Examination of Witnesses (Questions 300-313)
7 FEBRUARY 2006
Q300 Mr Sarwar: Prime Minister, I can
understand that, but is it right for the international community
to sit and watch the deteriorating humanitarian situation under
a Hamas-led government?
Mr Blair: No, I think what is
important is that we find a way of ensuring that we can help the
people, whatever happens, but it is very difficult for us to help
the government, as such, if the government is committed to the
abolition of the State of Israel. If the leadership of Hamasand,
obviously, there will be a debate going on within that leadership
as to what to dohave the imagination I have no doubt at
all that America and the world community want to take this process
forward. If Hamas were to change is policy on the abolition of
the State of Israel and embrace the democratic way forward, I
have no doubt at all that America and the rest of the international
community would stand ready to help them achieve what the Palestinian
people want, but it has got to be on that clear basis. Otherwise
the danger is here are we sayingand it is a consensus now"We
want a two-state solution", and you have got one of the partners
to that saying: "But actually we don't; we want a one-state
solution". I believe that the overwhelming majority of Palestinian
people (and I think there is some evidence to indicate this) whatever
reasons they had for supporting Hamas, did not actually support
them in order to get rid of the State of Israelthey may
have supported them for all sorts of different reasons. Therefore,
I think if Hamas have a real political leadership and imagination
they can make the change and they should understand if they do
make that change the international community stands ready to partner
Q301 Mr Sarwar: Prime Minister there
is an old saying that opposition parties do not win the elections;
governments lose them. It might be the case that the failure of
Fatah to root out corruption from society has helped Hamas to
win the election. But if we do not engage ourselves with the Government
of Palestine and do not respect the democratic will of the people
then what kind of messages will we be sending to the Muslim and
Arab world about our commitment to democracy?
Mr Blair: I totally agree, Mohammed.
It is a very, very difficult question this, because we have to
respect the mandate; they have voted, quite possibly for the reasons
you say, in the way that they have; we cannot ignore that, that
is a democratically-established mandate. The problem is what do
we then do? Now, my point is this: that if they want our help,
both financially and to take the peace process forward, we have
to have a clear understanding of the basis of that, and the basis
is a two-state solution, the existence of Israel respected and
an independent, viable Palestinian state. We are prepared and
President Bush is preparedI have talked this through with
him very closely indeedto move this whole process forward,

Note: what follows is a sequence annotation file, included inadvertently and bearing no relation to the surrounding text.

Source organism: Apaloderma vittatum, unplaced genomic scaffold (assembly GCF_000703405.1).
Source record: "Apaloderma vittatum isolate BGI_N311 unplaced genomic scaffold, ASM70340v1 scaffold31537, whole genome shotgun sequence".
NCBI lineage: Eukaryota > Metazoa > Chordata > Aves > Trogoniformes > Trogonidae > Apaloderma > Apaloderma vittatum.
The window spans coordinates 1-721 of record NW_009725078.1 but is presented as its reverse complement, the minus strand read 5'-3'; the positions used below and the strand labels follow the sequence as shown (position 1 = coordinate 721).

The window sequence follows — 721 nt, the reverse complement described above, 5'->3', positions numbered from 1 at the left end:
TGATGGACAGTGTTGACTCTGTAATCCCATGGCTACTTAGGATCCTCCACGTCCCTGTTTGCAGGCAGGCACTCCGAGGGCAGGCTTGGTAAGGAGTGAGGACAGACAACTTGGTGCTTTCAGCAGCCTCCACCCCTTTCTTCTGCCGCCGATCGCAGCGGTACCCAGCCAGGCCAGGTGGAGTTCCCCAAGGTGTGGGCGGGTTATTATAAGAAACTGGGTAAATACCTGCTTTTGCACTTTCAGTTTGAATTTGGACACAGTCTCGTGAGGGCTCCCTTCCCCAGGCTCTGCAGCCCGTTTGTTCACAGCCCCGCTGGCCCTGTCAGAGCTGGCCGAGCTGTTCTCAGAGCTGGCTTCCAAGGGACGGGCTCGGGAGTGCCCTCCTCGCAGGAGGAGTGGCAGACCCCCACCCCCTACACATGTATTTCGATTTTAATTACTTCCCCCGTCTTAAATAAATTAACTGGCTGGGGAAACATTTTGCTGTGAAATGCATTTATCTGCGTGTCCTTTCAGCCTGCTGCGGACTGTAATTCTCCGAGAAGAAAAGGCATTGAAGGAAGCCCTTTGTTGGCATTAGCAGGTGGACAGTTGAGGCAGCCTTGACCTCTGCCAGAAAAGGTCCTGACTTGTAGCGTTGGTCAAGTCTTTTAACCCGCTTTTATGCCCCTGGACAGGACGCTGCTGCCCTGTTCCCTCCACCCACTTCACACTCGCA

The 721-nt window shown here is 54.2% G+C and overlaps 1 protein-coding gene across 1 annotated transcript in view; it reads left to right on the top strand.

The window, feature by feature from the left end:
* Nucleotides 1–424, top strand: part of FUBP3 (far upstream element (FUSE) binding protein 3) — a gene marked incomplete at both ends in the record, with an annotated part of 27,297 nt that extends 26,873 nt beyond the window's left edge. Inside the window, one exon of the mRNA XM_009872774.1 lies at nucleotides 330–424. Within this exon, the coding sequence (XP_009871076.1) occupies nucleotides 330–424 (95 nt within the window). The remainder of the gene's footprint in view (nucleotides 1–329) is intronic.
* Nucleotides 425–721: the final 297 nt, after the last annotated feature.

and wants to move it forward, but it is hard to do that if one
of the main two parties to the process is saying: "Actually,
we want rid of the other party". I hope and believe that
they can exercise the political leadership to change that but
otherwise it is going to be very difficult. It is difficult for
Europe, and Europe puts £500 million a year into the Palestinian
Authority; it is hard for us to put that money in to the actual
Authority itself in circumstances where the Authority is saying:
"We neither renounce violence nor the desire to get rid of
Israel". So I think what has got to happen is that the pressure
is put on, in part, as you rightly imply, from the Arab and Muslim
world, to say to them: "This is your chance. You have got
your democratic mandate, people respect that, but if you want
our helpin other words, we have got to step up to the markwe
can only do that on these terms."
Q302 Mr Sarwar: Prime Minister, the participation
of Hamas in the democratic process may be a step further towards
disengagement from the violence. Of course, I want to see Hamas
renounce violence and accept the existence of the State of Israel
but, according to The Financial Times, more than 50% of
the Israelis believe that their government should talk to the
Hamas-led government. Do you not think it is incumbent on the
international community to follow, and that greater isolation
of a Hamas-led government might further radicalise the situation?
Mr Blair: You are expressing what
is the conundrum when you are dealing with a situation like this.
The real point I would make is this: that I think everyone wants
to engage with Hamas because they recognise they have established
a democratic mandate. The problem is quite simply this: that if
you engage with them in circumstances where there is some ambiguity
about the terms upon which we can take this forward, I think that
does no one any favours. I agree there is a battle over what some